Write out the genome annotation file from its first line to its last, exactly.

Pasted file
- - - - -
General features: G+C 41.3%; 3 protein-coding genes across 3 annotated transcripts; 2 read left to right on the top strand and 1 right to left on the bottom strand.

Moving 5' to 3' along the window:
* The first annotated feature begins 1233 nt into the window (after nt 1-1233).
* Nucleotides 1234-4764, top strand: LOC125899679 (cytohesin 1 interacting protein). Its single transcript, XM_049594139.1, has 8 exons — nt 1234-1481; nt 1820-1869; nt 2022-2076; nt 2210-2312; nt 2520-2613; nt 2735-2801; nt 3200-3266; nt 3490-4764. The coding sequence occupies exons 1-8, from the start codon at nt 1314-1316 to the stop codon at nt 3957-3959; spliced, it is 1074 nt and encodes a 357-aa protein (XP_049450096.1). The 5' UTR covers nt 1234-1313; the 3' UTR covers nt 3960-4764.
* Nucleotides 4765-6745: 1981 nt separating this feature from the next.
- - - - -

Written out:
General features: G+C 41.3%; 3 protein-coding genes across 3 annotated transcripts; 2 read left to right on the top strand and 1 right to left on the bottom strand.

Moving 5' to 3' along the window:
* The first annotated feature begins 1233 nt into the window (after nt 1-1233).
* Nucleotides 1234-4764, top strand: LOC125899679 (cytohesin 1 interacting protein). Its single transcript, XM_049594139.1, has 8 exons — nt 1234-1481; nt 1820-1869; nt 2022-2076; nt 2210-2312; nt 2520-2613; nt 2735-2801; nt 3200-3266; nt 3490-4764. The coding sequence occupies exons 1-8, from the start codon at nt 1314-1316 to the stop codon at nt 3957-3959; spliced, it is 1074 nt and encodes a 357-aa protein (XP_049450096.1). The 5' UTR covers nt 1234-1313; the 3' UTR covers nt 3960-4764.
* Nucleotides 4765-6745: 1981 nt separating this feature from the next.